An interesting exercise by the Wall Street Journal attempts to calculate each player's likelihood of winning based on their statistical performance during the event.
August 28, 2012
Open Letter to San Francisco Mayor Ed Lee and Warriors Owners Joe Lacob and Peter Gruber on Planned Arena
To San Francisco Mayor Ed Lee, and NBA Warriors owners Joe Lacob and Peter Gruber:
Your plans to build a modern arena on the San Francisco waterfront are exciting. Your facility will create jobs and add greatly to the entertainment and cultural opportunities in this wonderful city.
Since you've reportedly said that you need 120-200 events per year to make the facility economically viable, I strongly suggest you work early on to find a partner to bring ATP and WTA professional tennis to San Francisco. A Masters 1000 level event could attract over 400,000* ticket buyers and would find substantial sponsorship support from local companies that would value the demographics of this audience.
August 27, 2012
Extensive lab testing has produced new racket designs that promise more top spin with the same swing.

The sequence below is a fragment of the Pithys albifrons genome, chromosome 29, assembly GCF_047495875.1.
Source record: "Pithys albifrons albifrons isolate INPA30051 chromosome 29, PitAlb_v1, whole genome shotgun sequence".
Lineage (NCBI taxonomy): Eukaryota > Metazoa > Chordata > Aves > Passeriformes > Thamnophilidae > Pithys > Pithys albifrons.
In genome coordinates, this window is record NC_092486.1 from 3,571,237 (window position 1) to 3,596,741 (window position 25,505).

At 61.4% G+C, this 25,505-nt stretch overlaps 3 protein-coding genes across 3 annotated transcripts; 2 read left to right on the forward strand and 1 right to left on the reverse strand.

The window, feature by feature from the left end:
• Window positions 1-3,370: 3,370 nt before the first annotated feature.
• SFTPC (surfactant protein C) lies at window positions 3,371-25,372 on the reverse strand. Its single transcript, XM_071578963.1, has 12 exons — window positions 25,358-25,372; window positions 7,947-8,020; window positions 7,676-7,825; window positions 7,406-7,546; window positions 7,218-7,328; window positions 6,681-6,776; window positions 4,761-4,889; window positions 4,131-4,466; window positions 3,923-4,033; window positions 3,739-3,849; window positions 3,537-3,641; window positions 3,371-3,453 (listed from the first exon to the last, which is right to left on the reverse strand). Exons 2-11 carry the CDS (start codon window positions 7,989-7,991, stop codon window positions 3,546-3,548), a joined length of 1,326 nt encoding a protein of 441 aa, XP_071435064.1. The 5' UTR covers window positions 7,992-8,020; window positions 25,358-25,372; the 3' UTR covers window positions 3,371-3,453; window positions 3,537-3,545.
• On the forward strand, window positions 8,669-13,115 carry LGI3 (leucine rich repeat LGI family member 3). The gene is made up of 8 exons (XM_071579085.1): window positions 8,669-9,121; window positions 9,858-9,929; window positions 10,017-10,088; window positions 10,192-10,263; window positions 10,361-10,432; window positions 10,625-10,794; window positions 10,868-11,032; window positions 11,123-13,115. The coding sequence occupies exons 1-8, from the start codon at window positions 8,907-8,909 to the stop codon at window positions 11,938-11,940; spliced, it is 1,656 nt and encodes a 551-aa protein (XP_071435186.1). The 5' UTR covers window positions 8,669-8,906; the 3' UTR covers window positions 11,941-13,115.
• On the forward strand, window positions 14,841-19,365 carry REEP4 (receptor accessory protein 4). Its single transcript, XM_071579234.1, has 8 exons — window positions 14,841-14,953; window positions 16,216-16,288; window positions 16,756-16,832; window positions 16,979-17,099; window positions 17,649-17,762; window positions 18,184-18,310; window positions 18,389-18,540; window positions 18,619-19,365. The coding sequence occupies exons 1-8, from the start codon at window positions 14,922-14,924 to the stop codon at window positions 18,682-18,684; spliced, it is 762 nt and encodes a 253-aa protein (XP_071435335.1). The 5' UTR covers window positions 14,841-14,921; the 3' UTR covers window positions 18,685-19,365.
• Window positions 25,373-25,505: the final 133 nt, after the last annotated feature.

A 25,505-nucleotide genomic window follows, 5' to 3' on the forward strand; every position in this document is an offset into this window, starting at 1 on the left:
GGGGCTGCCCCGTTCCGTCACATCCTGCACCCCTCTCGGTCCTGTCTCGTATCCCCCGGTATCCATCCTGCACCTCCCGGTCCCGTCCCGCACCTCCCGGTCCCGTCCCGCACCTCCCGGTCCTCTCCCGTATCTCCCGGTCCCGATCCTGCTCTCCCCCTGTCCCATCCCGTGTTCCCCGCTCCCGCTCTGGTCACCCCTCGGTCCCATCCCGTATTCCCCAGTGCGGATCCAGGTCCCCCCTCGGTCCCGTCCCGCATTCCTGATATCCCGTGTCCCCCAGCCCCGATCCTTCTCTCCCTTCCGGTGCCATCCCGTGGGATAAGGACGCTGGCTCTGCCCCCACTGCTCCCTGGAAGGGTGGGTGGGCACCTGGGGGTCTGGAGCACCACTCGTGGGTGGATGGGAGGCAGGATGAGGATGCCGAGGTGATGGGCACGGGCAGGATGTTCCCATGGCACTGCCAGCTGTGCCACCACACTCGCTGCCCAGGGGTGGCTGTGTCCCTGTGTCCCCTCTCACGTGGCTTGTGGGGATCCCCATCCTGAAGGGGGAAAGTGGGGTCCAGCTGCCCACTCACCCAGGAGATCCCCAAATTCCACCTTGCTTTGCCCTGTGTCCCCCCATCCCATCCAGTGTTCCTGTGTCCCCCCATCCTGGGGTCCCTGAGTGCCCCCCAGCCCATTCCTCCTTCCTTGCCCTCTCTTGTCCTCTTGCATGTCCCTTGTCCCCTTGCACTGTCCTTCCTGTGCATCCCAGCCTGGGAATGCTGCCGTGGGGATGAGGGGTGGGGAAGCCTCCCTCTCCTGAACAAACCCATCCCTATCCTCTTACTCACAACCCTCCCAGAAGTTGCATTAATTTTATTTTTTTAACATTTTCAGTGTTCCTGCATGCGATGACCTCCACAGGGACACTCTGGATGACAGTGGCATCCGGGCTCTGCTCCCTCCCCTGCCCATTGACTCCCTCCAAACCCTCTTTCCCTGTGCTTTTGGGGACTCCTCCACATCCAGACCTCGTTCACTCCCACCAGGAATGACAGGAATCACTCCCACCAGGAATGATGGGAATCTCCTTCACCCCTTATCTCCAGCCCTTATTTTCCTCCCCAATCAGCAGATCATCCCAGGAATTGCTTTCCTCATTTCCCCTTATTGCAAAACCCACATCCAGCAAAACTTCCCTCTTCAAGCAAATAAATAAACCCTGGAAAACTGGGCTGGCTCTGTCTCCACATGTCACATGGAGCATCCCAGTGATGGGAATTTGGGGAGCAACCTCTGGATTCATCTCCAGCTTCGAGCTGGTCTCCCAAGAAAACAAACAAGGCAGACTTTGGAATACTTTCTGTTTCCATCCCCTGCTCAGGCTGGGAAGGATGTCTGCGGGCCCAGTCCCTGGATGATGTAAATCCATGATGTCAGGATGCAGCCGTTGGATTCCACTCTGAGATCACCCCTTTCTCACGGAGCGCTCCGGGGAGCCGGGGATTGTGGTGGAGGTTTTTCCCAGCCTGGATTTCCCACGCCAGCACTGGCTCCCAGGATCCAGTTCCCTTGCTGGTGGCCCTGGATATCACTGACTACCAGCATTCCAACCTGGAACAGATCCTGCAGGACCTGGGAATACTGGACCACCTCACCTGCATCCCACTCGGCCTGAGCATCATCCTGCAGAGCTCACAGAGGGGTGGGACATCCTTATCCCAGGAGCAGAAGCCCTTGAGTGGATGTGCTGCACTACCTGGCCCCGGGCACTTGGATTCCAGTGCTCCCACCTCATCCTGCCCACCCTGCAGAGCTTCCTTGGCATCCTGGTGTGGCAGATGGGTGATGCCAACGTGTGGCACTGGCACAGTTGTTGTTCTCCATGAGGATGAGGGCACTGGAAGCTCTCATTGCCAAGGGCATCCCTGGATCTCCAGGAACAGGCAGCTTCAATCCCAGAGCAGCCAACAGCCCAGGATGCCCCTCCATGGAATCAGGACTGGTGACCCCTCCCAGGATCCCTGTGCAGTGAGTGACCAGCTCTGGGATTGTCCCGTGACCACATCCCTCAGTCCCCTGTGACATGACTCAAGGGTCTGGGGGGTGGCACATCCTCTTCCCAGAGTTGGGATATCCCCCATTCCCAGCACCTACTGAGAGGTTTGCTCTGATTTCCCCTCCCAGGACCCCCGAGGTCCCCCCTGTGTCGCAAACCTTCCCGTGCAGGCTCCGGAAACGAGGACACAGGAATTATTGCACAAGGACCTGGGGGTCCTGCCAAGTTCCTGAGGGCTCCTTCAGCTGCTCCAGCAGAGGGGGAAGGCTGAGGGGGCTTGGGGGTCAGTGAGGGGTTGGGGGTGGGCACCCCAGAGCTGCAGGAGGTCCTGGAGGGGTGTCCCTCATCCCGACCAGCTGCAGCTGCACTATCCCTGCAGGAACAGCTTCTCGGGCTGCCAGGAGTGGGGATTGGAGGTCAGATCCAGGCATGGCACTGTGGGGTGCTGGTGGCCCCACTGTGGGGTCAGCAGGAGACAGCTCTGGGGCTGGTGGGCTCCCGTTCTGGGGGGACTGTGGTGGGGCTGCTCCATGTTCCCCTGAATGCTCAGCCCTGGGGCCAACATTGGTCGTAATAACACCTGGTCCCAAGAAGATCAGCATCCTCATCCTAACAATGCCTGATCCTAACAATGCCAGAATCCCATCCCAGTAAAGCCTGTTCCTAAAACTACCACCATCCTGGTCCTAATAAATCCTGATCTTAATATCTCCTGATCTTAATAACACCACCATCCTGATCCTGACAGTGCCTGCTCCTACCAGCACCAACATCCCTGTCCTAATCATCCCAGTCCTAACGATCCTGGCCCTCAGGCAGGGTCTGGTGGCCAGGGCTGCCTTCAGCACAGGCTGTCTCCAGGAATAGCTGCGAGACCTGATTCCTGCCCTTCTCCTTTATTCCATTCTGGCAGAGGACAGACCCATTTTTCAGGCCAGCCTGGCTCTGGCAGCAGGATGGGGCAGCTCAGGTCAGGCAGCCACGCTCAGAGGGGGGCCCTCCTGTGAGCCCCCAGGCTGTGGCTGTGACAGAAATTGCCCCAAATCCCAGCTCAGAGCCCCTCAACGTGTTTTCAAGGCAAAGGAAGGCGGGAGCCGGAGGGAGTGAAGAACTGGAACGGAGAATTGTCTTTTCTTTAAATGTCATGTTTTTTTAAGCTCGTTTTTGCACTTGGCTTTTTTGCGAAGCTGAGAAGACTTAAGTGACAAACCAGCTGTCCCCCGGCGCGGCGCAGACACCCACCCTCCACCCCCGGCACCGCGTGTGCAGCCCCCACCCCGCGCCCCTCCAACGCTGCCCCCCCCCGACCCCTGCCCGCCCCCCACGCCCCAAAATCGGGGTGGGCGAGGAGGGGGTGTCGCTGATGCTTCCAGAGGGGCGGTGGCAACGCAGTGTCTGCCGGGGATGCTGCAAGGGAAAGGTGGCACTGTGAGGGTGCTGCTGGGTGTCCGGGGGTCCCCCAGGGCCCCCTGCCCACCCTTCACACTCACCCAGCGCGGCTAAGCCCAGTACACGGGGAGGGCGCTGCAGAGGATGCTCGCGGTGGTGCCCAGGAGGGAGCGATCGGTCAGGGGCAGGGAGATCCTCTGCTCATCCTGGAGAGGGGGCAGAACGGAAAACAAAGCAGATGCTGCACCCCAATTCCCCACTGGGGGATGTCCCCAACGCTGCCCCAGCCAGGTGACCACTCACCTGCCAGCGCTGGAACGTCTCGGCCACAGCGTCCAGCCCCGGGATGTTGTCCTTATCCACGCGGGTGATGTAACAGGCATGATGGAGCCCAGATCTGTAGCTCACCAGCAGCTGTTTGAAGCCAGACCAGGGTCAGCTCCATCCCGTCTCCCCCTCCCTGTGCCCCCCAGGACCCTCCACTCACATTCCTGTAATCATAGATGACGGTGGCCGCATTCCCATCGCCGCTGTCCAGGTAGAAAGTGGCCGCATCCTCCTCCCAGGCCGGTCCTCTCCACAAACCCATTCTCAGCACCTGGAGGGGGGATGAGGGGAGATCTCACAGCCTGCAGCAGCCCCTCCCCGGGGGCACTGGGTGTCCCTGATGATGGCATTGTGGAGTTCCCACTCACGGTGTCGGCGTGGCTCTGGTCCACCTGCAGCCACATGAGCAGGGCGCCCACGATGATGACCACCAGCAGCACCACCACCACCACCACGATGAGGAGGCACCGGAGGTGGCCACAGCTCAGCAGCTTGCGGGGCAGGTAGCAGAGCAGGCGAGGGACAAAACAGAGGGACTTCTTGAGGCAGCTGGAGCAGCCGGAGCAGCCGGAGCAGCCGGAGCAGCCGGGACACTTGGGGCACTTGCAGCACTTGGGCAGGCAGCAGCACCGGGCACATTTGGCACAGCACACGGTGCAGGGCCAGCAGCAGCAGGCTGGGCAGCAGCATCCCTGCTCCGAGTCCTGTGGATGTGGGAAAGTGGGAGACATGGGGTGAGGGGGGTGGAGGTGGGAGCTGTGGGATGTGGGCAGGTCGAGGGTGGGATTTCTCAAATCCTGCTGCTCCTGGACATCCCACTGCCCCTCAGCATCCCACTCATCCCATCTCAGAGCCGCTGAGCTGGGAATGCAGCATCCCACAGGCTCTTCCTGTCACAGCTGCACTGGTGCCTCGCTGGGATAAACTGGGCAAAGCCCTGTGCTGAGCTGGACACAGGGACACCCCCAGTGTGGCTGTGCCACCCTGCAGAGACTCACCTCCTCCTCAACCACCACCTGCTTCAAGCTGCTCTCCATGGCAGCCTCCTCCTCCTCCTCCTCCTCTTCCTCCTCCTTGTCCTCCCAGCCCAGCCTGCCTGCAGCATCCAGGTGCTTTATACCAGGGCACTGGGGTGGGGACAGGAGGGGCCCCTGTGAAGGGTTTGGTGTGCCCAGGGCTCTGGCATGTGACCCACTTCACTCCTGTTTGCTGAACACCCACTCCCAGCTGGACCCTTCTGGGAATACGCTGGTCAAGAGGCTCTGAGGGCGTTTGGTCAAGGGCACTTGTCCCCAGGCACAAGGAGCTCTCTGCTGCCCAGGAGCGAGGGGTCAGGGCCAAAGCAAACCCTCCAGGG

And who is that brave friend?
August 26, 2012
After Serena Williams lost to Caroline Wozniacki last march, she made an equipment change, then went on a 38-1 winning tear, including the Wimbledon title and a gold medal at the Olympics.
Was the equipment change responsible, or even play a role? Williams had new determination, and is in better shape than ever, plus she's lost a lot of weight and several inches around her waisteline. But, as the old statistics joke says, correlation may not prove causation, but they tend to happen at the same time.
August 24, 2012
There's a great, short video on the Tennisplayer.net web site that shows at 4,000 fps slow motion how the strings and balls interact on impact during a pro-level topspin forehand.
An intriguing article in the Wall Street Journal quotes numerous teaching pros as saying that amateur players shouldn't copy the strokes of top pros. That used to work in the days of Rod Laver and Chris Evertt, but today's pros have strokes adapted to their games' high speed play that you don't need and will simply give you bad habits.
WSJ: The top pros "perform all sorts of intricate feats that are nearly impossible to imitate, brutal on your back, and rough on your knees, elbows and shoulders," plus they lead to bad form. (Good, concise video here of tips by former world number one Mats Wilander.)
August 20, 2012
Roger Federer won the Cincinatti Masters 1000 event, aka the Western & Southern Open, for the fifth time finishing by serving up the first bagel in 28 matches between the Swiss and Novak Djokovic, 6-0, 7-6 (7).
Remarkably, Federer's serve wasn't broken once in the entire tournament, the first time anyone has done that in a Masters 1000 event, and only the third time Fed has done that in his career.